Happy days if you were lucky enough to find Truman’s Best Burton Bitter. However unlikely that might be.
This batch was just 70 barrels. Sort of. 211 barrels were fermented, but 141 barrels were blended with an understrength P2 wort to get that up to strength. Truman did some weird shit. As they were parti-gyling P1 and P2 anyway, I don’t know why they didn’t just blend the worts up to the strengths they wanted pre-fermentation.
Like all Truman’s other beers, there’s been a big drop in the rate of hopping. Leaving a Pale Ale which, despite its Burton origin, punches like a sickly three-year old when it comes to bitterness. On the other hand, it wasn’t far short of 6% ABV. I think I’d forgive the lack of hops in return for a decent intoxication potential.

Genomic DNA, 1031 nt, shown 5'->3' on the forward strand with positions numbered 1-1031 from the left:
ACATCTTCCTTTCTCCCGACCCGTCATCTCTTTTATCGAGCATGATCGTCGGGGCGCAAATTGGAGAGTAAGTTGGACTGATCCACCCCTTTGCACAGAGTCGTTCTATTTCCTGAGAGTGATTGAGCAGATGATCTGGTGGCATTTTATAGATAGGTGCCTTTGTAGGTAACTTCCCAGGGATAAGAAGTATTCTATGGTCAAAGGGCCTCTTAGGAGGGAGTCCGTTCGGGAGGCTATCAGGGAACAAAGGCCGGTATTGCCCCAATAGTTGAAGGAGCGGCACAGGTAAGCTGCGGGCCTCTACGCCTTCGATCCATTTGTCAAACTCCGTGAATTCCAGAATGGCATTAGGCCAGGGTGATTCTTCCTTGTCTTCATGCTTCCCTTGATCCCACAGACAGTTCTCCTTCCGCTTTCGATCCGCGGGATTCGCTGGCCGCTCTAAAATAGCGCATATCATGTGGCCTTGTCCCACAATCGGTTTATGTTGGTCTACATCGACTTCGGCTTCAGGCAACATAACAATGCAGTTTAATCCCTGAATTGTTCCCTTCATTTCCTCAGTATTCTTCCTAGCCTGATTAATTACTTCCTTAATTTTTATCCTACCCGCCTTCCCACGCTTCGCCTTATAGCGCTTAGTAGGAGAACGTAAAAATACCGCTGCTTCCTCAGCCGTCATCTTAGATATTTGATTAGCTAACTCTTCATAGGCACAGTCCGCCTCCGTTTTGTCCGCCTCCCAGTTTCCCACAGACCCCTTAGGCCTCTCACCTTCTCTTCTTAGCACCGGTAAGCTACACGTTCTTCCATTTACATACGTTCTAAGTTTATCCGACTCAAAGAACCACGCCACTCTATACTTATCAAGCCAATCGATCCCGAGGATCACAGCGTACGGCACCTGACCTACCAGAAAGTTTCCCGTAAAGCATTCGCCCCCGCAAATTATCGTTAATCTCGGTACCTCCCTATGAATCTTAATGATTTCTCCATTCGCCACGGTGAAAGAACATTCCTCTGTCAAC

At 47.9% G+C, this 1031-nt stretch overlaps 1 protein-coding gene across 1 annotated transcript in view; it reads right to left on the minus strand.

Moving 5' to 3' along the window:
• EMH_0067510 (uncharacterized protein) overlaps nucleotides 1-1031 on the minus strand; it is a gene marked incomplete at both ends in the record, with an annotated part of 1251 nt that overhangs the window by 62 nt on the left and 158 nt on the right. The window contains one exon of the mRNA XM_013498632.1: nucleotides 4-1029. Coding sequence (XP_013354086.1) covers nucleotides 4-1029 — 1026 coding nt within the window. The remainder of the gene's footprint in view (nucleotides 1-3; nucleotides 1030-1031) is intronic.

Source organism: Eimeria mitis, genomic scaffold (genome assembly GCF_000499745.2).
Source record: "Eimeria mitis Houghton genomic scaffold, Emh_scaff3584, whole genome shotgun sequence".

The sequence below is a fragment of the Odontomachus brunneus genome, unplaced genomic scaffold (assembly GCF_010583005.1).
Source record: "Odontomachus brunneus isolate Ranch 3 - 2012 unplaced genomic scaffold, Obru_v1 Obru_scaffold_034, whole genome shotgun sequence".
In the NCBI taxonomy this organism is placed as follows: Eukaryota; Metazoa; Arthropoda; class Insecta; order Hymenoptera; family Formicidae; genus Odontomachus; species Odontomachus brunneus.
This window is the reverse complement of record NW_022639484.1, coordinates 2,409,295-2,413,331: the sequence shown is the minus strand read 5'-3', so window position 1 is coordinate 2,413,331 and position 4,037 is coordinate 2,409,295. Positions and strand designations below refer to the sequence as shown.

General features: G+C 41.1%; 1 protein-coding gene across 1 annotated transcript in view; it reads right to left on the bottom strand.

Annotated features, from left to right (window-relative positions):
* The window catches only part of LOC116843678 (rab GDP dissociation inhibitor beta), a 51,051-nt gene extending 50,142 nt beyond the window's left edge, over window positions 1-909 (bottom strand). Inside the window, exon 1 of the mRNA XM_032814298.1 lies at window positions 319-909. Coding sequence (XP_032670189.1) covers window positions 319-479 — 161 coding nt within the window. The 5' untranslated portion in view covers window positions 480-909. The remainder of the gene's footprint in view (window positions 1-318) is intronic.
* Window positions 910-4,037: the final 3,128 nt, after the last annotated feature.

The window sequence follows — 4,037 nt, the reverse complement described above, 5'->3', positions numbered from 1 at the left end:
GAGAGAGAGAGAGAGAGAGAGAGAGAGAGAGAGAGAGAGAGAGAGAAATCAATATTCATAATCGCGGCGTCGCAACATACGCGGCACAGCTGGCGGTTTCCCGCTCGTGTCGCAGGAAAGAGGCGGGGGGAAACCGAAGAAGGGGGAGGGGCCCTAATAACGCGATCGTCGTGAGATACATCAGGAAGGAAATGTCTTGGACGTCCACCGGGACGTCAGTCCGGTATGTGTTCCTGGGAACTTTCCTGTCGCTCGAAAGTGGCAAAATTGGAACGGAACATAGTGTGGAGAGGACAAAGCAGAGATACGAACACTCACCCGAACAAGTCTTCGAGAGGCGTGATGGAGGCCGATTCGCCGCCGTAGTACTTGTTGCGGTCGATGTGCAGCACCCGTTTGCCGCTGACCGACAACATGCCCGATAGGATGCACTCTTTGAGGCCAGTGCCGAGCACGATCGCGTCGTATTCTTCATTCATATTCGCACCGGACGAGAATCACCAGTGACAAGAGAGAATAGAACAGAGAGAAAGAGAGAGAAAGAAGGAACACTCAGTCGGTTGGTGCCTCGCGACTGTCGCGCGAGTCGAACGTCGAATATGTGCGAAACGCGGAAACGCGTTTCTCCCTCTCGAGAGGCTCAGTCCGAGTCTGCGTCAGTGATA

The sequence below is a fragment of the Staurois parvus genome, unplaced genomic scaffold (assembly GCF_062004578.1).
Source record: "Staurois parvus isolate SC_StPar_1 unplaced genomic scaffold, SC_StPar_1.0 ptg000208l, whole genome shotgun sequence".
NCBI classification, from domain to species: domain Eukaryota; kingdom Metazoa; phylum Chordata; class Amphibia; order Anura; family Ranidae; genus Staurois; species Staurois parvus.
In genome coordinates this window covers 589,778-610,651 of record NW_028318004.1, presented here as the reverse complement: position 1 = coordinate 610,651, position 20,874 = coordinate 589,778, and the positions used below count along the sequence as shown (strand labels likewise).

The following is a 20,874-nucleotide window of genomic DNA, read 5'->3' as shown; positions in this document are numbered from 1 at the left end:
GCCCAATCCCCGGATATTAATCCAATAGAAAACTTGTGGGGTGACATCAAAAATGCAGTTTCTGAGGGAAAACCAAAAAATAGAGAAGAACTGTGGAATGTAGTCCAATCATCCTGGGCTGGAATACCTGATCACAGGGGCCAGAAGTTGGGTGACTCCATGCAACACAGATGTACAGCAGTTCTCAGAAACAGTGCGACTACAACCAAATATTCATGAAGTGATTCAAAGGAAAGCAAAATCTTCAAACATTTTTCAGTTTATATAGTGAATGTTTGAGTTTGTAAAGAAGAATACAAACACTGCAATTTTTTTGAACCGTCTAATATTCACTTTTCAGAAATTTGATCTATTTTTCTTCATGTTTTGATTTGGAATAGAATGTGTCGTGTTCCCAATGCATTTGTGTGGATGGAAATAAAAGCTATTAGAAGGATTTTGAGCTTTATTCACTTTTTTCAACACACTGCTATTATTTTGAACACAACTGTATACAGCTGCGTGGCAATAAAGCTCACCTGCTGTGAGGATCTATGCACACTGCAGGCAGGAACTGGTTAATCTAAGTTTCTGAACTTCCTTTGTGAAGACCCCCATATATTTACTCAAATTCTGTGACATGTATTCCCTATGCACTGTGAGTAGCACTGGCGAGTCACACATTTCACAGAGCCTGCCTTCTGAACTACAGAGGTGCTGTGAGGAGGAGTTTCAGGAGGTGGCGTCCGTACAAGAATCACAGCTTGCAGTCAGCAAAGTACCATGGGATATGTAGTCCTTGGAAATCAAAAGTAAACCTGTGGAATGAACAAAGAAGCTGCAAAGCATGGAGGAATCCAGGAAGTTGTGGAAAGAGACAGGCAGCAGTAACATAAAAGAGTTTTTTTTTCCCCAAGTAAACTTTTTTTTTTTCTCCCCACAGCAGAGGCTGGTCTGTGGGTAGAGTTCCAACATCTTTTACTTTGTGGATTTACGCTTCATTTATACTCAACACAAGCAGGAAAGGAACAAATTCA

Most other brewers dropped their top-level draught Pale Ales during the war. Truman persisted. Perhaps because that’s what their Burton brewery was really for. Producing top-class Pale Ales.
The hops, as in all the other beers were two types of cold-stored English hops from the 1939 crop.
|1941 Truman P1|
|pale malt||9.50 lb||79.76%|
|high dried malt||1.75 lb||14.69%|
|malt extract||0.33 lb||2.77%|
|No. 1 invert sugar||0.33 lb||2.77%|
|Fuggles 105 mins||0.50 oz|
|Fuggles 60 mins||0.50 oz|
|Goldings 30 mins||0.25 oz|
|Goldings dry hops||0.50 oz|
|Mash at||148º F|
|Sparge at||160º F|
|Boil time||105 minutes|
|pitching temp||59.5º F|
|Yeast||Wyeast 1028 London Ale (Worthington White Shield)|